How do you see the evolution of the audiovisual show?

In the short term mapping shows will continue on facades.  I imagine there will be a technological advance although now you can do almost everything at a level of projection equipment. I also see a potential on the LED screen to do shows, which we used to do in indoor projection, which we are now starting to develop  with LED screens. The rental costs are decreasing and on the other hand they are already giving a resolution that previously was a little hard to reach. All at a level of light power that is very comfortable when designing visual proposals.

What projects do you have in your hands?

Right now we are completely immersed in two projects that are going to come out in a month and will be held in Madrid. I have been saying that I rarely get projects in Madrid. I have done projects around Spain and outside Spain but very little has been done in Madrid. Yet, it seems this year my guardian angel was whispering to me, “Wait its coming.”  Well we are doing two projects, a mapping on trees that I think is going to be very interesting and different because we are going to have the trees speak and send a speech during the mapping. The other project is in the Puerta de Alcalá where we are going to line up LED on the arches of the Puerta de Alcala. These projects are carried out  with Fluge, we are now detailing and producing to carry out.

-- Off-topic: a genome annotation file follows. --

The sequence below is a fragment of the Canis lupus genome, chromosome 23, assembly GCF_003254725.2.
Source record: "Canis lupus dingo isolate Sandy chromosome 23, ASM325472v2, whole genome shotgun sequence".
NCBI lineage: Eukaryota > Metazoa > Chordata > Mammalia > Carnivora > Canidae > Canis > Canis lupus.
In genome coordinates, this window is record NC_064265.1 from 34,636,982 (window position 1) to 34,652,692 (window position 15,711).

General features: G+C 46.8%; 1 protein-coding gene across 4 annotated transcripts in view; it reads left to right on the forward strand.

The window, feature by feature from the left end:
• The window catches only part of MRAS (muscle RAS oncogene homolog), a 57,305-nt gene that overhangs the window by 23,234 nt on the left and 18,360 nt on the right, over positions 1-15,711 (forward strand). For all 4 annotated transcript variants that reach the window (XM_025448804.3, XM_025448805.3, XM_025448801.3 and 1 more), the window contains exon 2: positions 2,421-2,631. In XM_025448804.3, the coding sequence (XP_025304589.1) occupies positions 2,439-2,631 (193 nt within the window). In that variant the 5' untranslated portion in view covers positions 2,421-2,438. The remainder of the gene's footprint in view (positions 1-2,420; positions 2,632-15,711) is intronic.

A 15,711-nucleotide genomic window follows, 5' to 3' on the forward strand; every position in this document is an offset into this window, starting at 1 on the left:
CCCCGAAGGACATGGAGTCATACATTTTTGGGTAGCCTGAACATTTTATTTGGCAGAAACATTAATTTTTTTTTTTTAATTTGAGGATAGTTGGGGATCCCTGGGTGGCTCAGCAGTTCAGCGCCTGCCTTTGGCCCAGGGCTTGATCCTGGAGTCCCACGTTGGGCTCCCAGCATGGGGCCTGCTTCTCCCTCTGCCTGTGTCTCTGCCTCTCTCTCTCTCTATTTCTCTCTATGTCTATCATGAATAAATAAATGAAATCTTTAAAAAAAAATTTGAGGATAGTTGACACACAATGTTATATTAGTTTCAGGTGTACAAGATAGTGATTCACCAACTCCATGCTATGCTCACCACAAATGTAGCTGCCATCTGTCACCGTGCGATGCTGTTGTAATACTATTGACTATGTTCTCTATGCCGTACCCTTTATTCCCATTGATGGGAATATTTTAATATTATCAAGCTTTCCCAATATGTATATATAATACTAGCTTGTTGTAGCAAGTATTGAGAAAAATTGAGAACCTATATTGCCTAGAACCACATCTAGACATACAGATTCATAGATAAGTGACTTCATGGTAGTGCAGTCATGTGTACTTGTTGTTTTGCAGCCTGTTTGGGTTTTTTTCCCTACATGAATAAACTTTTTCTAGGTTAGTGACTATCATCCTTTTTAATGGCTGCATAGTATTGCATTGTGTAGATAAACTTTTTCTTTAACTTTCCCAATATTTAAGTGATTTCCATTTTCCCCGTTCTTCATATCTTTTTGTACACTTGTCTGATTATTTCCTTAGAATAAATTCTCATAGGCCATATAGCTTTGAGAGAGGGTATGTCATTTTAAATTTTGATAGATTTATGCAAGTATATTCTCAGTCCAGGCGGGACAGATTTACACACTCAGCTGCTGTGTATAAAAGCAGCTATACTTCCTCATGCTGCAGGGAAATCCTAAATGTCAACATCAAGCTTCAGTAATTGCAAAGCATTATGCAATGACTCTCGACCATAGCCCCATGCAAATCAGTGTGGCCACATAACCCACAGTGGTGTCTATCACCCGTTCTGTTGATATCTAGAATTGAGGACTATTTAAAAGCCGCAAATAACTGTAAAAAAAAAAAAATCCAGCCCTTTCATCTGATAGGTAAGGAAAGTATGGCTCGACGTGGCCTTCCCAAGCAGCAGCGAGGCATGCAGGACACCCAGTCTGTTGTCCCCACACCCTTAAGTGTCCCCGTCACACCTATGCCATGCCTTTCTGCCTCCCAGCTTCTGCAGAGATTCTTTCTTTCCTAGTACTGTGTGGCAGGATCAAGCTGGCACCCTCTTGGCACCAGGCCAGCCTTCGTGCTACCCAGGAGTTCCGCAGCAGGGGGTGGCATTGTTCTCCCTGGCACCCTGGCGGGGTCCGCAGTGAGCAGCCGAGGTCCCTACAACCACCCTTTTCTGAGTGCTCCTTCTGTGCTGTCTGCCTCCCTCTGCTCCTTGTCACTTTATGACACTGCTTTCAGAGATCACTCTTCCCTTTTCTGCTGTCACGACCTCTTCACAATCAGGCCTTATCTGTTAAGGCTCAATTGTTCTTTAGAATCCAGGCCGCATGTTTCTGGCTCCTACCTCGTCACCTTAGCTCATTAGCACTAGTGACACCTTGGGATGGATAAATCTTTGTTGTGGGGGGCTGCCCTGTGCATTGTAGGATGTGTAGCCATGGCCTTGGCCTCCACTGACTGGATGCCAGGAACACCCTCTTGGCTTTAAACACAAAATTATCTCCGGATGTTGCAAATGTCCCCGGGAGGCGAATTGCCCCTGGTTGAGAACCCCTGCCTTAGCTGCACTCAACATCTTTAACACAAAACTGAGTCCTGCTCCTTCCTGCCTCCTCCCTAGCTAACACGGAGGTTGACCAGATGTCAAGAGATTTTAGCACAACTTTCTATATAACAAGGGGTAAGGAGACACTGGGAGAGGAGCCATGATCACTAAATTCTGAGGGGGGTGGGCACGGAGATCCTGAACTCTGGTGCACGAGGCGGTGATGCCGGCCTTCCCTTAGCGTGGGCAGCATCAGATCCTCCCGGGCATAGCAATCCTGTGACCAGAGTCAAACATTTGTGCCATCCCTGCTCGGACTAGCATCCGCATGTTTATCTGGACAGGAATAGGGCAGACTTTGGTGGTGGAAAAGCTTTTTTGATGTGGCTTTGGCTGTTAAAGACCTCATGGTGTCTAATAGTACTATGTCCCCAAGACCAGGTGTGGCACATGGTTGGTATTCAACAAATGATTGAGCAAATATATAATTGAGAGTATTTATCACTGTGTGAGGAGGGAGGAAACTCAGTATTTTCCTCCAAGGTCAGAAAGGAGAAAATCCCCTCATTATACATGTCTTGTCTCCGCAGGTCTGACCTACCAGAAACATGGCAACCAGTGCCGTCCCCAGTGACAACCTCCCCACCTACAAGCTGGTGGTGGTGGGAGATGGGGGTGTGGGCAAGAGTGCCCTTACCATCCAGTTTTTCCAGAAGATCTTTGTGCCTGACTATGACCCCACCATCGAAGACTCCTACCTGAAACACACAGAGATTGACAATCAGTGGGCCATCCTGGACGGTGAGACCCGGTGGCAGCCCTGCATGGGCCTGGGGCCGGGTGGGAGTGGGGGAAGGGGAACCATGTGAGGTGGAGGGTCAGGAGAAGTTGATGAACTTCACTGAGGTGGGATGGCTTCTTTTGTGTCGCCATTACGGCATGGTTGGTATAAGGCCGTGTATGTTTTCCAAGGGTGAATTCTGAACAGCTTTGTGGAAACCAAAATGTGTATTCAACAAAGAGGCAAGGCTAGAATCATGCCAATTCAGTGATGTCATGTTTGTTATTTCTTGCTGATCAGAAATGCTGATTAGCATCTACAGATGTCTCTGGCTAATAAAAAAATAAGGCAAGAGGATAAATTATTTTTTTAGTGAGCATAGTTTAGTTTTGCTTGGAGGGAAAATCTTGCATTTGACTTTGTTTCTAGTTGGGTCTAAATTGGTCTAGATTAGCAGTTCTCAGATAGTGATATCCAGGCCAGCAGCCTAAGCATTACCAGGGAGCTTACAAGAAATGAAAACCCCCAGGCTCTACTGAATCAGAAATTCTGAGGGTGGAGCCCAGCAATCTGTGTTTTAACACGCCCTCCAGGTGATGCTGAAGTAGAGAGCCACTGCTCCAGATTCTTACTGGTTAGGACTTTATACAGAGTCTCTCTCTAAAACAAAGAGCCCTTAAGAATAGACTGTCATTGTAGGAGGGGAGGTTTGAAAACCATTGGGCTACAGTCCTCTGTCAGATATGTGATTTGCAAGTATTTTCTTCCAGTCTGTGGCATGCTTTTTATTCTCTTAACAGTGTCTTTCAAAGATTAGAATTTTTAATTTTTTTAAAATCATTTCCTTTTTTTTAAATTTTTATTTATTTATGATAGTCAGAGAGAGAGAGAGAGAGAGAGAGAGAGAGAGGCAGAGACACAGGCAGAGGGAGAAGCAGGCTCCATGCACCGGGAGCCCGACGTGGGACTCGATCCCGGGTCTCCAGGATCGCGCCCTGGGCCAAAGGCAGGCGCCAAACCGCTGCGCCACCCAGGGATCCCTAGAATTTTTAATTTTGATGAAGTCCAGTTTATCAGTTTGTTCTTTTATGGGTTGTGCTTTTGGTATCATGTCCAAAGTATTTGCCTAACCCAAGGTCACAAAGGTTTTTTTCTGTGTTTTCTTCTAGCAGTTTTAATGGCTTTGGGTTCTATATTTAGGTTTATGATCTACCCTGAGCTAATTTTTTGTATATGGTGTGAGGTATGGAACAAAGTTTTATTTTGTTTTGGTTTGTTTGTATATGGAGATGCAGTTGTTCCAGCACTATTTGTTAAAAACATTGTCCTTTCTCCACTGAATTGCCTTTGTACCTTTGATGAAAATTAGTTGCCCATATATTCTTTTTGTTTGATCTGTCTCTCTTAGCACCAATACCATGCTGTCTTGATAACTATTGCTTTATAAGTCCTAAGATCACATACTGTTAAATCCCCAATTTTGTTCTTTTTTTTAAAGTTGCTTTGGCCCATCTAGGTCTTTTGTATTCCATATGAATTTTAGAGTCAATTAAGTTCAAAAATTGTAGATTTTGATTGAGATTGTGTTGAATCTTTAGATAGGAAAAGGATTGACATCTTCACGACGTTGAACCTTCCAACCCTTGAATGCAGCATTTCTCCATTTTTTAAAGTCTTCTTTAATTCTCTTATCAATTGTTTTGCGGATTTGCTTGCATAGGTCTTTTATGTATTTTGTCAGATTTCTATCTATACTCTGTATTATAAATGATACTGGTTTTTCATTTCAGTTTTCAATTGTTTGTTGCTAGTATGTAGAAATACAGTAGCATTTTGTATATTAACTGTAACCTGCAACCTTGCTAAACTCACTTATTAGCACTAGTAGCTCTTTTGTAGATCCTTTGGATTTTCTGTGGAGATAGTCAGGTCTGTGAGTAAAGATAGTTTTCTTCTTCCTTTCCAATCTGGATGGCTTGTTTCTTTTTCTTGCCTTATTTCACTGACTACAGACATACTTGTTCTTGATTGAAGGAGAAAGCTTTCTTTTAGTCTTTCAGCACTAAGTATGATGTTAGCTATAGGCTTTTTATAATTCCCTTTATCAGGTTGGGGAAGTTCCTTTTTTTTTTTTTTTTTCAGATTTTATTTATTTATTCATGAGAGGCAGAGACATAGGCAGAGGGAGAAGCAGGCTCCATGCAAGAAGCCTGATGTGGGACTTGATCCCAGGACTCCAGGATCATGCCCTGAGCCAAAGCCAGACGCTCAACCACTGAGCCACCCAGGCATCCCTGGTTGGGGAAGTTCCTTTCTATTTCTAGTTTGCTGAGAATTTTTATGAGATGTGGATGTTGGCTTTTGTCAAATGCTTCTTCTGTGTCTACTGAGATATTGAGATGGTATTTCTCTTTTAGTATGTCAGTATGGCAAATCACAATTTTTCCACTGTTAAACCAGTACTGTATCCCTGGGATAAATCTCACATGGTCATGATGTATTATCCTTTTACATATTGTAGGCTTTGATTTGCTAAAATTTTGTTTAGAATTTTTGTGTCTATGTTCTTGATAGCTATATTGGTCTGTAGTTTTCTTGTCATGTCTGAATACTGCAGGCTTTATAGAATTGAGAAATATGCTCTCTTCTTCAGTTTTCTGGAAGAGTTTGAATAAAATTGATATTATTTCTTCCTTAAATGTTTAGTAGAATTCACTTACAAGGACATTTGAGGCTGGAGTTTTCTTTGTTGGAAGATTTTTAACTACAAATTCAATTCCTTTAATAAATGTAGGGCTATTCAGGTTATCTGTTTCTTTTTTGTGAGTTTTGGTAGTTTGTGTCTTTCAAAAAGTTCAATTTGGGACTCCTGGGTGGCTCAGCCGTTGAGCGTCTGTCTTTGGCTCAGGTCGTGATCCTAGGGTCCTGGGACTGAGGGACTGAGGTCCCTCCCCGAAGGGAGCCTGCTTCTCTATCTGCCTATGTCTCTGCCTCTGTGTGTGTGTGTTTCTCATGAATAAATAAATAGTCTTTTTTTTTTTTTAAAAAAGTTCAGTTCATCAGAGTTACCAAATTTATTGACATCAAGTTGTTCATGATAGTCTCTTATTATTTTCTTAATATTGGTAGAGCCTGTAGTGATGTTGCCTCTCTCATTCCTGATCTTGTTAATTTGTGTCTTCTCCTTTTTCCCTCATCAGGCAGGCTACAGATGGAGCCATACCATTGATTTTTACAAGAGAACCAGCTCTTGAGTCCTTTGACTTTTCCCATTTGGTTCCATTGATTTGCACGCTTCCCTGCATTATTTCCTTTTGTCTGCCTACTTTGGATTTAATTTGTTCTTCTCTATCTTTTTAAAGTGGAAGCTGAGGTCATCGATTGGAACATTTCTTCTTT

This year  we are counting on you for the II Edition of Fluge Understanding – Fluge Understanding which is open door days, will be celebrated from the 20th to the 23rd of November in which you will hold a conference on audiovisual mapping…Can you give us an advance of the lecture you will exhibit in this event?

I’ve been carrying out conferences for years, but right this year has been the year where my projects have been more varied.  I usually do outdoor mapping in large format, but this year I have 4 or 5 projects that have given me a head start. So I have remove the idea of my typical conferences, and with these new experienced concepts I will create a vision of what these 11 months in the audiovisual world have been for me.